Welcome to the wonderful world of science journalism, Spidey! Hope you survive the experience!

Because honestly? Most people don’t. The idea that a newspaper would have a devoted Science Editor and a huge staff of employees working solely under him is the most fantastical thing you’ll see in a comic book this week.

Okay, yes, there’s the New York Times, but they’re notable for being the exception. Elsewhere around the country, you won’t see things like this.

The Daily Bugle was hopping this week!

I should know. Before becoming the self-appointed Science Editor of AiPT! (now I can say Spider-Man followed in my footsteps!), I was a journalism student. I took a great class from former New York Times staffer Tom Zeller Jr. specifically on science journalism, as that’s what I really wanted to get into. Being a scientist and a skeptic, I get pretty heated about the problematic ways that journalists tend to depict the results of particular studies, and the process of science in general, so I hoped my perspective could help change that.

Then I learned about the job market. It’s hard enough to find a newspaper with a sizeable staff at all, let alone one devoted to science. The rapid decline of print media has eliminated a large percentage of full-time positions, and most reporters are forced to scramble for increasingly competitive freelance work. Science “departments” don’t really exist anymore, as fewer personnel are forced to cover more beats, resulting in stories written by people without much expertise in the subject area.

So I made the tactical decision to keep my less-than-glamorous 9-5 and concentrate on outreach through pop culture, on my own terms. But you — YOU, Peter — have the opportunity to do what’s right for the citizens of the Marvel Universe, and bring them the sensible and nuanced science reporting that they deserve. Please allow me to offer some advice, from one editor to another, on how to do that.

  • Avoid false balance. This is probably the most important thing for today’s science journalists to take away. A journalistic rule of thumb is that you can’t be perceived as being biased, so you have to present “both” sides (why not “all” sides?) of an issue.

    Trouble there is that sometimes the “other” side has been summarily refuted or is just batshit crazy. There’s no need to entertain global warming deniers (they’re not “skeptics,” as the AP decided in a one step forward, one step back decision) when no one reputable who studies the science actually doubts it. It’s irresponsible to give anti-vaxxers equal time when the paper that started the whole nonsense was retracted ages ago. No one’s knuckling under to the resurgence of flat Earth weirdos, so take a stand against the equally ridiculous!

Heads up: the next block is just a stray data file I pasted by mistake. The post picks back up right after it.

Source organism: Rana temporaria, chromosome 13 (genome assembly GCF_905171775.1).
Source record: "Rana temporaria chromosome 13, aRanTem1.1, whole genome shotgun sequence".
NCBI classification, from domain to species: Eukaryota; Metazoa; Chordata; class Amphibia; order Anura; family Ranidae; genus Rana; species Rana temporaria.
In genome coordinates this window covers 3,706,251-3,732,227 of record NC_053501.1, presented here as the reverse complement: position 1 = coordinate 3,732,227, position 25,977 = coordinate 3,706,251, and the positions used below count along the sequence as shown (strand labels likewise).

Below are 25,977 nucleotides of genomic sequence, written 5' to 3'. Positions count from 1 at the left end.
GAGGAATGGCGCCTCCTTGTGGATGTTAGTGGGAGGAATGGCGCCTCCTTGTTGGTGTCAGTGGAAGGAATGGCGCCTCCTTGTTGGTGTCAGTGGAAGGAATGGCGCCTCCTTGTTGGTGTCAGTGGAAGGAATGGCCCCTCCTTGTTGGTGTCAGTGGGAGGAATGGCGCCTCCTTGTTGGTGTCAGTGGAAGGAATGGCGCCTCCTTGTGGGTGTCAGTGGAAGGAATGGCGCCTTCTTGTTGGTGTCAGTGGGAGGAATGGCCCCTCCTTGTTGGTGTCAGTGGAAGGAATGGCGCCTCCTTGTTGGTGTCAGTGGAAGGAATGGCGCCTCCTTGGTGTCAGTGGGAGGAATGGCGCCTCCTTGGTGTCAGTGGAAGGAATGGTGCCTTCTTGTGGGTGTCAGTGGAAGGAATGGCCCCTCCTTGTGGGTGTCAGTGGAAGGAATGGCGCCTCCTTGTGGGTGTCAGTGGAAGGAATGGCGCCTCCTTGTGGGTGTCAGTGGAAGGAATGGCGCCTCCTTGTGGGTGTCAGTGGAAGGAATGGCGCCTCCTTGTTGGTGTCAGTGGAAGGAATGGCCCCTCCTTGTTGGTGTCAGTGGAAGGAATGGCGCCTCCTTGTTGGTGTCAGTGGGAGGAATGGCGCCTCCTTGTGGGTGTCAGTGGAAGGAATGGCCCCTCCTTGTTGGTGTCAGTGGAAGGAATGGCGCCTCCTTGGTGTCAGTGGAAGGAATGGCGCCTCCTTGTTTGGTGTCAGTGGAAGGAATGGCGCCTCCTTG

• Know how to spot a bad study. Not everything is groundbreaking, and just because a paper made it through peer review, that doesn’t mean it’s golden. I could ramble on about specifics, but it’s probably better if you just keep this list handy.
  • Dig deeper for your interpretations. Remember resveratrol? The chemical in red wine everyone jumped on, because it was supposed to “reverse the aging process,” whatever that means? Yes, it had some metabolic effects on mice that seemed to help offset the damage done by a high calorie diet. Besides the fact that mice are not people, and human tests might show it actually has no effect on us, you’d have to drink upwards of 1,500 bottles of wine a day to get a comparable dose. No miracle cure here, and it shouldn’t have been reported so breathlessly.
  • Realize that no one study changes everything. Science is a process. Did you hit on the perfect formulation of web fluid right at the jump? No! You figure this out, you figure that out, and eventually, through a preponderance of different lines of evidence, after years and years, then you come to a (tentative) conclusion. And all such conclusions are open to revision, if a great deal of disconfirming evidence comes along.

    So don’t go yelling, “Coffee saves your heart!” or “Coffee makes your kidneys explode!” every time one little paper is published in a podunk journal. That’s not how science works, and if you give the public that impression, they just think we can’t make up our minds and that nothing we say carries more weight than anything else. That’s dangerous.

  • “According to this, I’ll either live forever or die tomorrow. Hmmm ….”

  • But I get it, you want to report things that are relevant to your readers’ lives. Go ahead and keep making that human connection, but don’t just limit it to health questions and the shiny new gadget. Why does space exploration impact us, and the products we use? How will farmers benefit from a new genetic engineering technique? Hell, tell the story of the triumphant scientist who defeated Nature’s heinous attempts to keep the truth hidden! There’s drama there!
  • Quell fears when you can. It’s up to you, Peter, because this is probably the most difficult one to implement in the real world. New things are scary, and fear sells, but if you’re going to do this right, you should be willing and ready to SQUASH that fear when evidence shows it to be unfounded. So few write the follow-ups that show power lines don’t cause cancer, or that food preservatives won’t pickle your insides. Trust that your audience can handle the nuanced truth, and carefully explain the meaning of the relevant statistics when necessary. A 50% increase in the risk of heart disease isn’t that big if only one in a million people were affected to begin with.

So go in good faith and good numbers, Dr. Parker, because everyone out here is pulling for you. If you can follow these guidelines, you’ll be helping to make the world a better place, both in and out of the tights! And recognize that, yes, you now must meet your most powerful adversary yet — on a weekly basis.